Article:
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The Danger of a “Big Lie”

On January 20, the duly elected President is sworn into office during the inauguration ceremony following every presidential election. It is firmly incorporated in the twentieth amendment of the United States Constitution. With a few exceptions, the period that precedes that inauguration day in January is uneventful and routine.

What took place leading up to the day of this inauguration has been anything but uneventful. Officials are still investigating how a group of insurrectionists took siege of the U.S. Capitol on January 6 to stop Congress from carrying out its constitutionally mandated duty to accept the states' electoral votes.

Many insurrectionists attacked democracy because a "Big Lie” deceived them. A big lie is a technique usually used for a political purpose. It is a lie so colossal that no one would believe that someone could have the audacity to distort the truth so infamously. In this case, the "Big Lie" was that the newly elected president is the outcome of a rigged election that he lost by a landslide. With unrestrained rhetoric, the "Big Lie" spread through social media, with people in positions of power and influence backing it up for personal and political gain. A "Big Lie" can have detrimental consequences, as evidenced by the death and destruction resulting from the attack on the Capitol earlier this month.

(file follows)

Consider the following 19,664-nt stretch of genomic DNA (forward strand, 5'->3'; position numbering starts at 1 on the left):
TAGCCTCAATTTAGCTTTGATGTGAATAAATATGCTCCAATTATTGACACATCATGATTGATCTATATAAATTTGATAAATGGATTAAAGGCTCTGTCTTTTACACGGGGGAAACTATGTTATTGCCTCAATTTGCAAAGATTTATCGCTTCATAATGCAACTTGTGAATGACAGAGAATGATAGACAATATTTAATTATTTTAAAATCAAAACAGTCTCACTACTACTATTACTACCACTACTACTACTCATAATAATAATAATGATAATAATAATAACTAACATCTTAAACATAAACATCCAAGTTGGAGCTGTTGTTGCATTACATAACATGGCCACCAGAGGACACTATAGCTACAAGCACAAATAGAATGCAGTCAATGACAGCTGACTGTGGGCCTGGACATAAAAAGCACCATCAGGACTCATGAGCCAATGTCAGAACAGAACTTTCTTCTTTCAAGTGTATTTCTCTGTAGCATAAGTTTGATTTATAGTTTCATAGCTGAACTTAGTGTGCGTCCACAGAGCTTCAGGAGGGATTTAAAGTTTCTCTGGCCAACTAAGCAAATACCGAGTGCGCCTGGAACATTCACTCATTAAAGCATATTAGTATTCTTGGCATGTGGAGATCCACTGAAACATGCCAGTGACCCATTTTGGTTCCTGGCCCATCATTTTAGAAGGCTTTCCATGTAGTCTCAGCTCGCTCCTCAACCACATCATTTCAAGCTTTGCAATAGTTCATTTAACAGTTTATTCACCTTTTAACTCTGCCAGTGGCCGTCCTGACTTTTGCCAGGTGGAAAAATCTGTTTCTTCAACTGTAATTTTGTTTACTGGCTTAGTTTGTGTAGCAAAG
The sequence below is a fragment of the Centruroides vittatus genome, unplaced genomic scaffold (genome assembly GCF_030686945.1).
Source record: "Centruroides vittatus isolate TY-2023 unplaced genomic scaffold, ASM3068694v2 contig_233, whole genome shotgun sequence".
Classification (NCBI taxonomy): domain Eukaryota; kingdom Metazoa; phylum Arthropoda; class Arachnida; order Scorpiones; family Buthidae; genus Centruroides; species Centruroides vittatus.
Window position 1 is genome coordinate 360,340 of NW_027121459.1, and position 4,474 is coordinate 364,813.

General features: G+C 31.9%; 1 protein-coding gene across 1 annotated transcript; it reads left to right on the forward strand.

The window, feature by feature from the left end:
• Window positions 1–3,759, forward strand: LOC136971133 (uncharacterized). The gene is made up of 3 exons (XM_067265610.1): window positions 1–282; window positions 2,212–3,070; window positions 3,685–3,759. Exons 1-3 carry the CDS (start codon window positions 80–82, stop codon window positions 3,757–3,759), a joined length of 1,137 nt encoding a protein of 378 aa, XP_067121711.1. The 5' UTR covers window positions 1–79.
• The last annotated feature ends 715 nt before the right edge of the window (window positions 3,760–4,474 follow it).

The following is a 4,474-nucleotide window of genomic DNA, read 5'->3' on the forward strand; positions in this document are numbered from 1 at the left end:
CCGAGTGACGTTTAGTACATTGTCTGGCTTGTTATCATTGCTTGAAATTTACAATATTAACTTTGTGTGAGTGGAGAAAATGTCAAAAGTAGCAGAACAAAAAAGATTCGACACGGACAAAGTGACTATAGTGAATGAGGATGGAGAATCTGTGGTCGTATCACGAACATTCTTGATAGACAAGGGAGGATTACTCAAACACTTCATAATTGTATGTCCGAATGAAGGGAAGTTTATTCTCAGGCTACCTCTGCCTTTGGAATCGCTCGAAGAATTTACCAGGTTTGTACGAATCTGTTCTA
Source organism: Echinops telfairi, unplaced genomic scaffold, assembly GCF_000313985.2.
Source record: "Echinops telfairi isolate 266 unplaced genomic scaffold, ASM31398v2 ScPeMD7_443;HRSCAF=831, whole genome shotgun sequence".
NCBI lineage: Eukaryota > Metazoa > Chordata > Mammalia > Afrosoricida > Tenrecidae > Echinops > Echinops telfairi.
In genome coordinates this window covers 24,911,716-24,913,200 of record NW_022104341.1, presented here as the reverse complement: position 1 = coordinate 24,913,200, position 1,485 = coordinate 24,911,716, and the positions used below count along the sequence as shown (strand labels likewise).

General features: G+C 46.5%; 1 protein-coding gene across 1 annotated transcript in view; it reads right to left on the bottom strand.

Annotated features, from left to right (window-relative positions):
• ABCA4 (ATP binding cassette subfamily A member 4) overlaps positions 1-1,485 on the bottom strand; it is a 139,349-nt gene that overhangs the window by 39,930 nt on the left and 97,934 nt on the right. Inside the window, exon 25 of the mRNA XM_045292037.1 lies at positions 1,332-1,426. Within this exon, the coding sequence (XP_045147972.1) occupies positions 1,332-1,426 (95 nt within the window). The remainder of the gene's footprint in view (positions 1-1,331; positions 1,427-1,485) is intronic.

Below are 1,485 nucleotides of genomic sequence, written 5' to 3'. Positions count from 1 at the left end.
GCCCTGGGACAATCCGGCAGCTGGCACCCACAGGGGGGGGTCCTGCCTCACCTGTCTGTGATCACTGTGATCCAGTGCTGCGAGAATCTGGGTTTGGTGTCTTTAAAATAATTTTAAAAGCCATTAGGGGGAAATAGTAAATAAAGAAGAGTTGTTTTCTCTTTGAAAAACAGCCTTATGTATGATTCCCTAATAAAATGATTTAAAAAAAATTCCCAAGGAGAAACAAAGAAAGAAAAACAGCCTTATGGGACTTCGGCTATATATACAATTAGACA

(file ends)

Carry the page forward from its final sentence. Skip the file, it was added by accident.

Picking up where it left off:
There are, however, a couple of spiritual lessons for us in this phenomenon. First is the power of our words. Proverbs 18:21 reminds us, "The tongue has the power of life and death." Words are creative since they can be either life affirming or life destroying. Words can either build us up or tear us down.

A lie believed can act as truth and spread like wildfire unless neutralized by Truth. Thus, we should always seek to speak the truth and align with the "Truth" of who we are as spiritual beings. For example, many have accepted the "Big Lie" that we are born sinners and then sought to prove it through self-destructive living. The Truth is that we are all born as an "Original Blessing" and are here to express God's Divine qualities.

The second lesson and, related to the first, is we need to be open to changing the stories we have accepted in our lives. When we accept a story about ourselves, we label ourselves. When we buy into a label for ourselves, we create a fixed identity of who and what we are. Defending that identity can then become an unconscious impulse.

When we instinctively accept a story about ourselves, we take on a label that becomes so entrenched we constrict our ability to choose and reason. If we give credence to a story, no matter how good it seems (e.g., I am of X political party come hell or high water), we can cloud rational thinking when we make it our identity. When we limit our logical thinking, we can fall prey to a "Big Lie" that protects our identity even if it is contrary to facts and logic.

Whenever we act unconsciously, we set aside the wisdom and discerning power the Creator has given us. If we don't use that wisdom and discernment, it is as if we never had it in the first place. We have voluntarily short-circuited our power.

Therefore, we recognize the power of words, and we loosely hold on to our labels. When we do, we lessen our susceptibility to falling prey to a “Big Lie”, and are open and receptive to the Truth of who we are - limitless Children of God.

Peace and Blessings,


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